All posts by Ken Amoke

Special Rules For Young Drivers

There are several rules for young drivers that are important to know as certain offenses and convictions by young drivers have a different impact then the same offenses and convictions by older drivers.

For instance, in advancing to the next stage of graduated licensing, a conviction of a moving violation will delay the ability to obtain a full or less restrictive license. Moreover, a teen driver will lose their license for 12 months or until they receive an eligibility certificate or high school diploma if they are suspended from school or have long term disciplinary action.

Lastly, a provisional licensed driver will lose his or her license for 30 days if they receive a second moving offense within 12 months of each other and will lose their license for 90 days for a third moving violation within 12 months of the first conviction.

This is more restrictive then the rules affecting a full license holder since only two speeding tickets over 55 mph in 12 months will revoke the license of a full license holder. The bottom line is that as a limited license holder you need to be a careful driver.

DWLR “non-moving violation” can cause a revocation quirk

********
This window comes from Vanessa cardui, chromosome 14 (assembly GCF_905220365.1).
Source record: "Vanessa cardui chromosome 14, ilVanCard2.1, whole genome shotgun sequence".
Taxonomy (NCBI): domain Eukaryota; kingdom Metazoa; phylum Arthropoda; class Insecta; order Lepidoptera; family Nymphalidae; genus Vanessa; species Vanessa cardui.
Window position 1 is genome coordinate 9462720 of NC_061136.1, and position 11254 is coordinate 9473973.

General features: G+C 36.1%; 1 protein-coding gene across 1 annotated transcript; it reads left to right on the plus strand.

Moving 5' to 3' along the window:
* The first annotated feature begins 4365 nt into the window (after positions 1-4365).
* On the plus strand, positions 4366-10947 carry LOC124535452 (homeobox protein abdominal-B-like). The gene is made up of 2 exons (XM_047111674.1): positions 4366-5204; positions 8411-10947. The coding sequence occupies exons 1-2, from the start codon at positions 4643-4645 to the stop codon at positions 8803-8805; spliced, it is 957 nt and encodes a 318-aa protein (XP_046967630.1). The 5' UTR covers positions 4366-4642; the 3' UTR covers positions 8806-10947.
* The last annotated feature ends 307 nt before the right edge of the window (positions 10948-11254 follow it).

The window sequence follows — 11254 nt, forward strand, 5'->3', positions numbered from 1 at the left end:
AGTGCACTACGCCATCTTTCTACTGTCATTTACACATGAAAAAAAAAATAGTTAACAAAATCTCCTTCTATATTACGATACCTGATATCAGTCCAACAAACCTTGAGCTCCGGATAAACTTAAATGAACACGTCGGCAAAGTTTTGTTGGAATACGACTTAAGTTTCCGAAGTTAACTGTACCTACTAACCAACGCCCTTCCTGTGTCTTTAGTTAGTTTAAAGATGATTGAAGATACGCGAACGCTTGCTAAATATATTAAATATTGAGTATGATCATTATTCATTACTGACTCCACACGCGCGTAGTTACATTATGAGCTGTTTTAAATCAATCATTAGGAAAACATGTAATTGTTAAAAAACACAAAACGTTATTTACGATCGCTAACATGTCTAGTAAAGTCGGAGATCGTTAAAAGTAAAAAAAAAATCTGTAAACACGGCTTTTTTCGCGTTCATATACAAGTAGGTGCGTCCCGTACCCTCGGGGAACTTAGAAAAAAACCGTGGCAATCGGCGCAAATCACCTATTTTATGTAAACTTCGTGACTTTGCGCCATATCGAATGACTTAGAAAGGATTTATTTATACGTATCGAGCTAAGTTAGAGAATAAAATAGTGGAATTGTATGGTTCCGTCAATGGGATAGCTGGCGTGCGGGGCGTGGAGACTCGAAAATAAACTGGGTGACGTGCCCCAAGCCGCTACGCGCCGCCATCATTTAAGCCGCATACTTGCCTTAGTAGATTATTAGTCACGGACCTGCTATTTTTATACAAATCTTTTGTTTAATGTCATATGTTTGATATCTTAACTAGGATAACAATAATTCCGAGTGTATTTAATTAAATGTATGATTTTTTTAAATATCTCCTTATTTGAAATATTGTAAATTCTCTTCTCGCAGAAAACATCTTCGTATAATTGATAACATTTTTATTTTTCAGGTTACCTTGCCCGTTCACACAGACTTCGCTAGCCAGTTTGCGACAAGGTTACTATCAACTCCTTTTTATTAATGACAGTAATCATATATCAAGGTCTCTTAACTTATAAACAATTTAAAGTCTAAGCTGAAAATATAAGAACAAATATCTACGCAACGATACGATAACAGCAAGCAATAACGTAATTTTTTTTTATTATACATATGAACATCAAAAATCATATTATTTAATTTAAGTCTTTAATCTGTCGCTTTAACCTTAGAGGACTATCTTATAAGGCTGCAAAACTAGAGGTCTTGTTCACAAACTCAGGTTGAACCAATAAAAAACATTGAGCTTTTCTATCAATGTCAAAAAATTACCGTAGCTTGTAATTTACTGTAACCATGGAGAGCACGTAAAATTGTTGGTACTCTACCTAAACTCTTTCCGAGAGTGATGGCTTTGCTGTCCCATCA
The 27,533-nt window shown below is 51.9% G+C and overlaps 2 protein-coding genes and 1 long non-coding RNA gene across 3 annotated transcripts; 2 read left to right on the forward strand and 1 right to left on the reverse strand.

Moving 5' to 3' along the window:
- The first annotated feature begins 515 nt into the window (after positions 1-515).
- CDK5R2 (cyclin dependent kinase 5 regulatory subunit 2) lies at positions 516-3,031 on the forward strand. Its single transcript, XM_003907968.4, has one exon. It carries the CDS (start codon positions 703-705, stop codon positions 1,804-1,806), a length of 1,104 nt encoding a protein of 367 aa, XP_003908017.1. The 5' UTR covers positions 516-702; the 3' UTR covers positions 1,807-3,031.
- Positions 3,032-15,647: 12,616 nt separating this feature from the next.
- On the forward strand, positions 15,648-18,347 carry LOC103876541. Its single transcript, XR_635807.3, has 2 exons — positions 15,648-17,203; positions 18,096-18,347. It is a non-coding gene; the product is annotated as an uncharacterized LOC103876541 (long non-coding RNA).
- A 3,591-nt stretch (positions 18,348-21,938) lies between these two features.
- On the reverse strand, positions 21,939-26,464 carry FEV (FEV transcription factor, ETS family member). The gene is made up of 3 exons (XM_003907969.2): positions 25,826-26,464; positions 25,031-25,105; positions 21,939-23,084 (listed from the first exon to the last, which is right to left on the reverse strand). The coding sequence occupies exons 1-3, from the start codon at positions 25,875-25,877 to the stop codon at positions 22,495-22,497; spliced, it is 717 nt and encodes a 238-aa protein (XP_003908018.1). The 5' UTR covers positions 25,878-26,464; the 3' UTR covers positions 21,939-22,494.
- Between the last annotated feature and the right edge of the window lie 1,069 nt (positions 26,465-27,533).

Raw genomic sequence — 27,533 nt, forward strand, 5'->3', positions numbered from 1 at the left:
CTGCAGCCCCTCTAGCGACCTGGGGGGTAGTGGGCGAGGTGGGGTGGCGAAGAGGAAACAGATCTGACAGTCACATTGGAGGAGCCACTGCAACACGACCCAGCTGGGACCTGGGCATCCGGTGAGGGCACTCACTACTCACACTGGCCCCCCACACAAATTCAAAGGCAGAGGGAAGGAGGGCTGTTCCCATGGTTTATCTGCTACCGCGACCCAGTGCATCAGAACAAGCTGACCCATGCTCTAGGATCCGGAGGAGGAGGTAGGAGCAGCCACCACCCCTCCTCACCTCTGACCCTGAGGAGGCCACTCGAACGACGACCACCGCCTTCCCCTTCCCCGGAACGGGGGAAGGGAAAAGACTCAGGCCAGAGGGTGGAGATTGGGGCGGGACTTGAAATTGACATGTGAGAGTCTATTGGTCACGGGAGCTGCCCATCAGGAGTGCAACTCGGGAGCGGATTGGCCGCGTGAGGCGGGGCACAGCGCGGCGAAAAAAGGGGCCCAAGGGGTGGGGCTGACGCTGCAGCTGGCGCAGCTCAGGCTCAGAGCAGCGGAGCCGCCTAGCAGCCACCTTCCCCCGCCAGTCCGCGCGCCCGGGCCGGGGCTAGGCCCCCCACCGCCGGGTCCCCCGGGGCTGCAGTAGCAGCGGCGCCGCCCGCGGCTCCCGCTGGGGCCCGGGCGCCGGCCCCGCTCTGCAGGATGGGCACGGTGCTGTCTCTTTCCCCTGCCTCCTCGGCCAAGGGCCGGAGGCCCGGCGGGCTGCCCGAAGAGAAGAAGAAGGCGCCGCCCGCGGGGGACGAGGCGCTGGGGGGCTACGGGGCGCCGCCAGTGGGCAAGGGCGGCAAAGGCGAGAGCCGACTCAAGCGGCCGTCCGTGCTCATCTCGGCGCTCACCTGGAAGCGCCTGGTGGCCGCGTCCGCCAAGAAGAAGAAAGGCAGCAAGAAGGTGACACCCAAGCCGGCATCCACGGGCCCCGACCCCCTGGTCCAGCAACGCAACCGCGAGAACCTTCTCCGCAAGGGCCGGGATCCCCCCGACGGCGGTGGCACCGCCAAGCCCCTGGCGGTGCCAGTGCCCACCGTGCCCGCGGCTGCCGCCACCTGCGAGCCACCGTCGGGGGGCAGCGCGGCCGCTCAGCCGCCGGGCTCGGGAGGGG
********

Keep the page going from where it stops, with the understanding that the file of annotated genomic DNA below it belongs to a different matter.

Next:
I previously wrote about the change in the DWLR system so that a conviction of a DWLR not involved an impaired revocation is no longer considered a moving violation.

See N.C.G.S. 20-28.1. As such, a DWLR conviction will not automatically cause a one year (or longer) suspension of one’s license privilege.

However, what recently came as a surprise to me, is that a conviction of DWLR actually causes 2 license points to be point on the license record.

Therefore, a DWLR can actually cause a license revocation if the DWLR conviction results in a person accumulating 12 points (or 9 points if previously revoked for points).

This is a quirky fact since one would not think that a “non-moving” violation would not cause any license points at all. As such, be careful when pleading to a DWLR non-impaired offense especially if you have license points already assessed in past 3 years.


With the recent migration of data into the Odyssey system there have been countless instances of delays and glitches that have caused inconvenience and hardship to many people.

Examples of these difficulties include arrest warrants being issued on previously dismissed cases, cases not appearing on the docket at all and handled cases not being updated by DMV.

This $100 million digital records system called “ecourts” has resulted in extra work and extra stress endured by attorneys such as myself.

In this period of transition you should know that I am doing everything in my power to find, handle and update your case.

However, the system has led to many issues becoming outside of my control. I ask for your patience in this trying time in dealing with this new system.